President William Ruto’s administration has allowed the police to wear uniforms phased out by former President Uhuru Kenyatta’s government four years ago, reversing yet another key policy decision by his predecessor.
Poor quality and shortage of the widely unpopular, all-royal blue uniforms have been cited as the reasons behind the reintroduction of the old uniforms.
Saturday Nation has also learnt of a plan to review the design of police officers' and prison wardens’ uniforms, hand-in-hand with a proposal to introduce the use of body cameras by the officers.
The internal directive will see general duty Kenya Police Service (KPS) officers operating with two sets of uniforms, the old and the new.
The arrangement to have in use two sets of uniforms at the same time for general duty assignments is expected to continue until a task force on police reforms set by President Ruto gives its final recommendations on which uniforms will stay in use.
National Police Service spokesperson Dr Resila Onyango told Saturday Nation the new directive was issued to address the problem of the unavailability of the new uniforms as well as the poor quality of the fabric.
“There are some officers who do not have enough of the blue ones or they have faded as you may have seen in the streets. Since they still have the old ones, they can wear them. We are wearing them concurrently,” said Dr Resila.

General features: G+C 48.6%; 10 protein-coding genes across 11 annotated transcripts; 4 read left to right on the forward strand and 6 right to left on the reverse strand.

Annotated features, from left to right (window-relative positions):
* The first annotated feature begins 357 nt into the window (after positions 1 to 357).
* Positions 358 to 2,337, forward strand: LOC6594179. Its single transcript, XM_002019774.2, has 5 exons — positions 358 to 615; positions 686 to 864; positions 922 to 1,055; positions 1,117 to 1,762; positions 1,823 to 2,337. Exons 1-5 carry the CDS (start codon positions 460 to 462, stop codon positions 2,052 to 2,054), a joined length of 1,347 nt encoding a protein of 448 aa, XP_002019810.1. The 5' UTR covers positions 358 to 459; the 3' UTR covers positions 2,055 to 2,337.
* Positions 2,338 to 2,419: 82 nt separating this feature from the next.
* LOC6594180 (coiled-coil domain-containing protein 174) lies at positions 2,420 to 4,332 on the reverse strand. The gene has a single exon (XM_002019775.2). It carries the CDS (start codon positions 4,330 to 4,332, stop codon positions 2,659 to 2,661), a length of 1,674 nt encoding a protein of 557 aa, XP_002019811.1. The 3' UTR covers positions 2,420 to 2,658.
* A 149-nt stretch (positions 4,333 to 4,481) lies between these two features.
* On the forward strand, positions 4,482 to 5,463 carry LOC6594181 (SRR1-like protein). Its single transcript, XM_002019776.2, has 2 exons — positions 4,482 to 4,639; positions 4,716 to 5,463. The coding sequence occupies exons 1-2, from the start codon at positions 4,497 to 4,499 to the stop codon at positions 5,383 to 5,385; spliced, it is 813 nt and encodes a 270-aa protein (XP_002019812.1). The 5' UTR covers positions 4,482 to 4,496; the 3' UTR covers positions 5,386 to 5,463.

Already, police officers on duty have been spotted donning the old sky blue shirts and navy blue trousers for male officers and white shirts and navy blue trousers for female officers.
Officers in the senior command ranks of Inspector of Police (IP) and above will be allowed to wear their traditional beige uniforms as well as the new ones.
The directive is the clearest indication yet of the impending review of police uniforms barely four years after the last one.
In 2018, NPS introduced the new royal blue uniforms that were to be worn by all officers under Kenya Police Service, for all ranks.
The uniforms were met with harsh criticism from officers and the public who termed them as ‘ugly’.
The matter became the subject and part of campaign pledges by the Kenya Kwanza coalition, with Deputy President Rigathi Gachagua likening the deep blue uniforms to those worn by the Women’s Guild of the Presbyterian Church of East Africa (PCEA).
While criticising the blue uniform last year, Mr Gachagua said that upon taking over, the Kenya Kwanza government would withdraw and donate them to the PCEA Women’s Guild.
“Polisi wetu wametumiwa vibaya na Matiang’i. Hata ile uniform wamesukumiwa hawataki. Tutawaondolea turudishe ile ya zamani. Na hiyo ya blue tutarudisha kwa kanisa ya PCEA, ni ya Women’s Guild. (Our police have been misused by Matiang’i. They have even rejected the new uniform that has been forced on them. We will revoke that blue uniform and return it to the PCEA church; it belongs to the Women’s Guild),” DP Gachagua said on the campaign trail.
Top security officials at the time, however, argued that the royal blue colour was picked to enhance the visibility of the police as well as for uniformity across all ranks during the merger of the Administration Police and the Kenya Police.